Native Advertising: Does It Really Work?

Any tool, trick, or tactic a company can use to gain an advantage in the digital marketing space is a good investment. But not every tool or tactic works well, and some that work well with certain audiences may not work as well with others. 

Native advertising is a fairly new method of digital promotion that has shown a lot of promise. The numbers show that people look at native ads 53% more than they do at regular ads. That’s a significant boost in reach. But what is all the fuss about – and does it really work? Read on for a quick breakdown of how native ads work and whether they’re worth the trouble.

What is Native Advertising and How Does It Work?

People feel bombarded by ads, and this has led to a downturn in engagement. From pop-up ads to banner ads, they no longer look at the content. They just scroll on by instead. That’s a problem for marketers, whose bread and butter rely on making sure their KPIs look good. The answer to this dilemma is native advertising, which aims to fit in with the look and feel of the page. 

Native ads go against the idea of trying every trick to catch users’ eyes and draw their attention away from the editorial content on a page. Instead, they work hard to harmonize with the rest of the content on the page or website to provide an uninterrupted experience.

These ads are usually found on social media platforms as part of users’ feeds and on websites as part of sponsored content. They can also be found on music streaming services like Spotify or part of content creators’ YouTube videos.

The key to creating a native ad that doesn’t encroach on the user is to work with the platform of choice when crafting the ad. The caveat is still presenting it so that the user realizes it’s an ad after looking at it. Otherwise, this compromises editorial and platform neutrality, and website owners won’t accept that.

Shining Praises For Native Advertisements

Naturally, companies love the idea of native ads because they get more overall engagement. For example, according to the Content Marketing Institute, 70% of people would rather learn about products through content than traditional ads. There are plenty of positive statistics like these, and the figures show why companies feel native ads are a valuable part of their toolbox.

When done well, native ads have a much higher chance of attracting the customer and building a voice of authority around the company or their product. People don’t seem to mind native ads as much as other forms of advertisement. The bonus here is that they’re already in a less irritating mood when they’re looking at them.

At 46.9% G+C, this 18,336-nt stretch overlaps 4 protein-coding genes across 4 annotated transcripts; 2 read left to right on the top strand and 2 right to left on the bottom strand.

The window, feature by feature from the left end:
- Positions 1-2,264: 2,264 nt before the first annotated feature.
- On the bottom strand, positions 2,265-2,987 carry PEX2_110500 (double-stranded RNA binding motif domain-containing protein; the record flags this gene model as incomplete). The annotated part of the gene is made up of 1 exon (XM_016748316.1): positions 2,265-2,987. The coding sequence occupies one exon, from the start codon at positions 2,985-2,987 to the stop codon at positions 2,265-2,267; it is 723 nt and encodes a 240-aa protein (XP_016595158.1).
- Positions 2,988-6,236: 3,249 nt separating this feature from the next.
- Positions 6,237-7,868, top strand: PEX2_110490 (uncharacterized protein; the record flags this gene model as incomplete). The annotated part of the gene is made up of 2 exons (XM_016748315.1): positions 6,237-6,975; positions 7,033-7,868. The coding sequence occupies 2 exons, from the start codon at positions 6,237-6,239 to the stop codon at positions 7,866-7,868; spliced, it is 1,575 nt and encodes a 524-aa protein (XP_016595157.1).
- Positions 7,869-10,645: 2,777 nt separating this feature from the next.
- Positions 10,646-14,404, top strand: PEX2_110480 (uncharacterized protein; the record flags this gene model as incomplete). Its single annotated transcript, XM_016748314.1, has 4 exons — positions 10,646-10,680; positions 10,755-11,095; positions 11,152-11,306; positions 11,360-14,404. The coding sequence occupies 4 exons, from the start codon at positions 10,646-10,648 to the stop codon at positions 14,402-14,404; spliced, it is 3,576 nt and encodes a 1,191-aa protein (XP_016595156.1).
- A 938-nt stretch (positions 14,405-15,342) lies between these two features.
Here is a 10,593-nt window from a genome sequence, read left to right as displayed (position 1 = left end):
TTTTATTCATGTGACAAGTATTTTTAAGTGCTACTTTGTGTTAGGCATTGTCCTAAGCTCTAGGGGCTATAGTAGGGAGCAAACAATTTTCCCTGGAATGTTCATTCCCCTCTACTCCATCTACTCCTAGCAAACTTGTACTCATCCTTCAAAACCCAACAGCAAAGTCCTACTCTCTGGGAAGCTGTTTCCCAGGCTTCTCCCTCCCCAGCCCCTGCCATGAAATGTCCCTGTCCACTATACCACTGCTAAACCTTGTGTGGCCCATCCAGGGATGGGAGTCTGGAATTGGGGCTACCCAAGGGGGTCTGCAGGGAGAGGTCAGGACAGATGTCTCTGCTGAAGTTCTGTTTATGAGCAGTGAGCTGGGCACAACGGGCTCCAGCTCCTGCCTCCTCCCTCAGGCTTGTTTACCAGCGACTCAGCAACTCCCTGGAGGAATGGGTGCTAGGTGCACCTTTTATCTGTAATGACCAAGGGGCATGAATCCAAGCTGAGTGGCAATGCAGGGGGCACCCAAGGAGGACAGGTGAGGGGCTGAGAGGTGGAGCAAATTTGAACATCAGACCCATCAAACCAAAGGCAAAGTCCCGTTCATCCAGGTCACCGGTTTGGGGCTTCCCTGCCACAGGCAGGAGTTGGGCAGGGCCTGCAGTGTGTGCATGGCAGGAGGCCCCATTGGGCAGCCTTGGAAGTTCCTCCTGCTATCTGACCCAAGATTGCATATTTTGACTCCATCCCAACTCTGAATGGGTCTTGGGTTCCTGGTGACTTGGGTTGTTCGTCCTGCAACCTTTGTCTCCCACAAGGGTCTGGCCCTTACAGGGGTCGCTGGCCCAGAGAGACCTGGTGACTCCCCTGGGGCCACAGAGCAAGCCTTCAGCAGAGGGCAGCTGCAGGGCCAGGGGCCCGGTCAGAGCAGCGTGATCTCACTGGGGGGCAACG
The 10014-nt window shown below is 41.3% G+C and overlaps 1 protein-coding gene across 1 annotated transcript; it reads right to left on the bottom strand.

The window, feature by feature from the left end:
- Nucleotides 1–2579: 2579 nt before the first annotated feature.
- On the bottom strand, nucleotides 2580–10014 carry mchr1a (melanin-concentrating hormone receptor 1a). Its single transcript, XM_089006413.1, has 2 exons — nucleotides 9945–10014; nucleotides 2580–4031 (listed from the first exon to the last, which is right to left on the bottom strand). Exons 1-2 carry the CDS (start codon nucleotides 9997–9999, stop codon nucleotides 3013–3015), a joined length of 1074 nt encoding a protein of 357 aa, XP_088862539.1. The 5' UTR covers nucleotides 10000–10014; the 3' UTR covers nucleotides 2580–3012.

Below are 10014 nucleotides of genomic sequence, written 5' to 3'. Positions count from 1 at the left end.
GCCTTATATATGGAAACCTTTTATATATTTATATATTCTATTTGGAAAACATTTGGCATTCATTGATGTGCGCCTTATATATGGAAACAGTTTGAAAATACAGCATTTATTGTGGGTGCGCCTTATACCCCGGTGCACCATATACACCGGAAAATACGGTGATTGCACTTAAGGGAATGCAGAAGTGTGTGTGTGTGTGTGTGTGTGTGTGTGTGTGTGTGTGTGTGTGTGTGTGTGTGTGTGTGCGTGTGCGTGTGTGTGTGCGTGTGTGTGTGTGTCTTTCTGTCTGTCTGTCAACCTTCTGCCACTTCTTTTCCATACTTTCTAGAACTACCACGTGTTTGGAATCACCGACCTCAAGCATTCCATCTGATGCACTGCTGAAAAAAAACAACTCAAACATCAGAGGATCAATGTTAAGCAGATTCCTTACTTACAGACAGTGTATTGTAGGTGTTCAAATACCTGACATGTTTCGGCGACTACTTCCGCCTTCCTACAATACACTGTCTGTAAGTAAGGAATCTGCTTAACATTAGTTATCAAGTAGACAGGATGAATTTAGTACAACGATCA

Drawbacks of Native Advertising Creation

On average, advertisements require quite a bit of time to research and craft to make sure they have the best impact possible. Native ads, however, take a whole lot longer because they aren’t just selling something. They need to fit in with the other content, look natural, and help and entertain the user in somehow.

Native ads can be quite controversial, and there have been many debates about their use. When a website or social platform runs a native ad without expressly portraying it as paid-for content, consumers can feel like they’re being tricked. It can damage the platform’s reputation and create dissolution with the customer. 

Because of this, several organizations – including the Federal Trade Commission – are calling for regulatory measures. Regulatory proponents want to ensure that native ads are created with the user’s best interests in mind.

On the flip side of that coin is when a native ad feels forced into a space with no business being in. This can easily happen when there’s little connection between the company behind the ad and the content being created. It can result in a jarring jump from the content at hand to what’s clearly an ad. One famous example of this is that time The Atlantic – a publication known for credible journalism – published an article praising the leader of the church of Scientology.

Getting that balance of providing informative and entertaining content in the form of an ad makes native ads so hard to implement well. 

Final Thoughts

Native ads can be a great way to attract more engagement and build new leads. However, they have to be crafted well and implemented carefully. Depending on the industry, for some companies that’s not worth the effort. 

The best course of action for any marketer who’s wondering about native ads would be to spend the time creating one ad and see how it runs. If the return is worth the investment, then a case can be made for adding more to the marketing plan.